Taking the inequality debate to the next level
When Richard Wilkinson, Kate Pickett’s intellectual soulmate, suggested they write a follow-up to their massively successful book on the links between inequality and social ills, the University of York Research Champion for Justice and Equality was less than enthusiastic. “I really didn’t want to do it,” said Kate, just as their follow-up work hits the book shelves.
It wasn’t just that the authors of The Spirit Level, which has sold more than 250,000 copies in English and been translated into 24 other languages, had been subjected to a series of vitriolic attacks from a range of right-wing, free-market think tanks. They expected as much.
What concerned Kate was that their first book had been so successful in putting inequality at the heart of the debate on issues spanning obesity, teen pregnancies, violent crime, drug abuse and life expectancy, that a sequel seemed a daunting prospect. But as they developed a deeper understanding of the psychological and emotional effects of inequality there seemed little choice but to write The Inner Level.
Since the publication of the first book, all 193 countries of the United Nations have agreed to promote justice and greater equality within countries both rich and poor through their Sustainable Development Goals 2030; the World Economic Forum identified it as the number one problem facing global development. US President, Barack Obama, took up the theme of the book when he declared that income inequality was the “defining issue of our era”, while Pope Francis stated unequivocally that “inequality is the root of social ills”.
How to follow the success of The Spirit Level
In addition to its remarkable success across the world, The Spirit Level won the Political Studies Association Publication of the Year Award and has been adapted to film, theatre, music and poetry, from southern Africa to the United States. It had serious people saying it was the most important social science book for decades and Richard’s 16-minute TED talk has attracted more than three million hits. “Surely we couldn’t repeat that? I was a bit worried about the infamous ‘second album’ problem” says Kate, who had seen the success of The Spirit Level as a fitting capstone to her research partner’s career.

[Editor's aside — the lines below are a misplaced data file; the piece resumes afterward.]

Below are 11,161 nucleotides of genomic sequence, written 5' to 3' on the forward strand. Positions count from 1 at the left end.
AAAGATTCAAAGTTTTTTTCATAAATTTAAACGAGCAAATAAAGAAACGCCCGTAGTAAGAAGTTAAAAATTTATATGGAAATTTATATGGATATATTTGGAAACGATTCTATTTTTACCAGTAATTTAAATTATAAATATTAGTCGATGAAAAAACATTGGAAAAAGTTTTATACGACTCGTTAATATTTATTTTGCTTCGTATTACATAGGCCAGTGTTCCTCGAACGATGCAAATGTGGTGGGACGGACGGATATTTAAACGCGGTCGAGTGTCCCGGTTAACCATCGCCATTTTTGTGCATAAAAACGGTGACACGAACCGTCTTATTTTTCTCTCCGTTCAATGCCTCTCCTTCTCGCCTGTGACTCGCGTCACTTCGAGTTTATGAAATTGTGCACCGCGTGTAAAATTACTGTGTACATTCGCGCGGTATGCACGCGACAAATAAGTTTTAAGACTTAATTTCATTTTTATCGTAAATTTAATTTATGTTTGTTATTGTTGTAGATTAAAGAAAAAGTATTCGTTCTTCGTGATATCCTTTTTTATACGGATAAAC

Two things happened to change her mind. First, The Spirit Level transformed the research agenda, creating a new climate for debate. It proved beyond doubt that inequality was a source of great social harm. But it also triggered an explosion of academic interest in the mechanisms by which this harm is made manifest that would prove a rich source of theoretical and empirical material for the themes of the second book, The Inner Level.
“It was clear with The Spirit Level that the correlations exist, they are there, they are solid, you can see them all over the world. Our belief that they are causal is based on piecing together all the research behind this complex process,” says Kate. “We’re using evidence that ranges from experimental studies in neurobiology to recent longitudinal studies on inequality and changes in health. This is how we get to the causal explanation, by piecing together all the elements of the big picture and testing them.”
The link between inequality and our emotions
For Richard, a Visiting Professor in the Department of Health Sciences at York, and Kate, the need for a second book was more immediately pressing. Even with the publication of The Spirit Level, he says “inequality is still understood at only a very superficial level”. The sequel builds on new research to show how social inequality affects not just society, but the inner emotional world of the individual.
“We show how the personal, intimate world – including people’s feelings of self-doubt and self-worth – are linked to heightened notions of dominance and subordination, inferiority and superiority, and are affected by structural things out there in society,” says Richard. The authors cite the plethora of ‘self-help’ books as a barometer of how, even in the relatively affluent democratic West, substantial majorities feel themselves to be under overwhelming stress, many prone to self-harm and thoughts about suicide.